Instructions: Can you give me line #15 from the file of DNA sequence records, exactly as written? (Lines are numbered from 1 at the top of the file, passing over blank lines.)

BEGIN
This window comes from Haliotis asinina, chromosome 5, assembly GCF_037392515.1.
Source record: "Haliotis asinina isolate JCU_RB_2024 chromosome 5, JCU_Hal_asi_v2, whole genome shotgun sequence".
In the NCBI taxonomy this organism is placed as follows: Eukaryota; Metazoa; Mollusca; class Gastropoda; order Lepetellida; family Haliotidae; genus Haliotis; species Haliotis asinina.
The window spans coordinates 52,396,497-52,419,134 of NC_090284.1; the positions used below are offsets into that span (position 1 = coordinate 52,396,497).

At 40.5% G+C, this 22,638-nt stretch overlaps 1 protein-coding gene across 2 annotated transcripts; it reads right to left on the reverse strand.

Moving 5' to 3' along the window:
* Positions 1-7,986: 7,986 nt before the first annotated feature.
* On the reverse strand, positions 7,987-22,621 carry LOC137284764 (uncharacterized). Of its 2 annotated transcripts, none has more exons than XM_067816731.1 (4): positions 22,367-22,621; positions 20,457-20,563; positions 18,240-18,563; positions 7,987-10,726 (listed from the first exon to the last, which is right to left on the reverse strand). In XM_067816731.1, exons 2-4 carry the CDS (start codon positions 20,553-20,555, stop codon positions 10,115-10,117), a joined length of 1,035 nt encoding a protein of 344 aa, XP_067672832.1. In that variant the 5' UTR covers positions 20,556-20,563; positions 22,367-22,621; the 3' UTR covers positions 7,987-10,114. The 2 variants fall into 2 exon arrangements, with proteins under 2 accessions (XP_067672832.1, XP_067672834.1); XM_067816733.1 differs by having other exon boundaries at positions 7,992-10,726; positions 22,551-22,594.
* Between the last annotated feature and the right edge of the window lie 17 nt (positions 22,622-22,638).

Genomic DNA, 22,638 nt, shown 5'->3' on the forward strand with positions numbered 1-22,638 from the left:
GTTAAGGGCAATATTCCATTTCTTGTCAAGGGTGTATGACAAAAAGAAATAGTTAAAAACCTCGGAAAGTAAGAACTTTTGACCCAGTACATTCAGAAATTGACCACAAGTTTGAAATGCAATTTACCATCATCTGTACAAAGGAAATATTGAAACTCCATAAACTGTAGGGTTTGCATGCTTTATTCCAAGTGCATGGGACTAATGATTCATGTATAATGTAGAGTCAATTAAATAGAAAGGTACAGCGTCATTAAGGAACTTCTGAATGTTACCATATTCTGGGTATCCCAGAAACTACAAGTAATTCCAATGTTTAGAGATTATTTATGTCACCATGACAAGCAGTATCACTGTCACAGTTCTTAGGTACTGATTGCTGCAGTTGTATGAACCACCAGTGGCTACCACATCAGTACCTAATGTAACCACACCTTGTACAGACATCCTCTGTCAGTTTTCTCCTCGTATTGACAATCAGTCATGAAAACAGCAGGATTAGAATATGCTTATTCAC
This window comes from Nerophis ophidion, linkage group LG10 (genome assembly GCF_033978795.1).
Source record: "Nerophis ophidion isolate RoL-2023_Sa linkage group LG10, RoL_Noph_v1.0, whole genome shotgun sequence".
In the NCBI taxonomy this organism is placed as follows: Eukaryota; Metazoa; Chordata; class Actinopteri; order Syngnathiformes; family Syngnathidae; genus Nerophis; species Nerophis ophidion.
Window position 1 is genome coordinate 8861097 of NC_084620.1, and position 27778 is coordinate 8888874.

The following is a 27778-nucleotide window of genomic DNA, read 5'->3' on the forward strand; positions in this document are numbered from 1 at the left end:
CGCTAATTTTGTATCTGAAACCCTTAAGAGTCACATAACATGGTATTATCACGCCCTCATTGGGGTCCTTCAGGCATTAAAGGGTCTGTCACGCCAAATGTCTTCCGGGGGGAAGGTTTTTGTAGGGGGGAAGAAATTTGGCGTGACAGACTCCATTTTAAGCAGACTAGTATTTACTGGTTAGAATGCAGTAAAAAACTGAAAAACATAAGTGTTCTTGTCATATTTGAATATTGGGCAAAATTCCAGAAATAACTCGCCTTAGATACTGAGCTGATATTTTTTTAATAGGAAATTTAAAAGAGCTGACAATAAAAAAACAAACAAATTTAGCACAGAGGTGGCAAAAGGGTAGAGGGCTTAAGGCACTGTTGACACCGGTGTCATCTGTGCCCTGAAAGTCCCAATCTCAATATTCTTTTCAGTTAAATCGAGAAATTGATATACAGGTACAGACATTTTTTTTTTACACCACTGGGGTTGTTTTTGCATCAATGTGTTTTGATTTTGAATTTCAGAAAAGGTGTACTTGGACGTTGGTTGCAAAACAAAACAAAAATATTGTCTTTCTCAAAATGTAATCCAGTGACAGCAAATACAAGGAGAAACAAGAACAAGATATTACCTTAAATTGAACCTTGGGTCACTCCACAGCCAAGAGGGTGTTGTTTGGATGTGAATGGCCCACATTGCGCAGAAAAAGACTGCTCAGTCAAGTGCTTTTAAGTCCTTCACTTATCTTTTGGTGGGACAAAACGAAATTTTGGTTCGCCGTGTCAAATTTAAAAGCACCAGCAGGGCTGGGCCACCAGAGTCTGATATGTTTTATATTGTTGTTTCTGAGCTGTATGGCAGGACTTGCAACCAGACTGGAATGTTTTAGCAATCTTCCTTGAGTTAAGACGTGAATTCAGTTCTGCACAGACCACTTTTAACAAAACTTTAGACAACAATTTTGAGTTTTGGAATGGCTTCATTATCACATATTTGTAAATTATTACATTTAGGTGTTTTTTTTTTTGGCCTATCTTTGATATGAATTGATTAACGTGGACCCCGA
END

Window position 1 is genome coordinate 8861097 of NC_084620.1, and position 27778 is coordinate 8888874.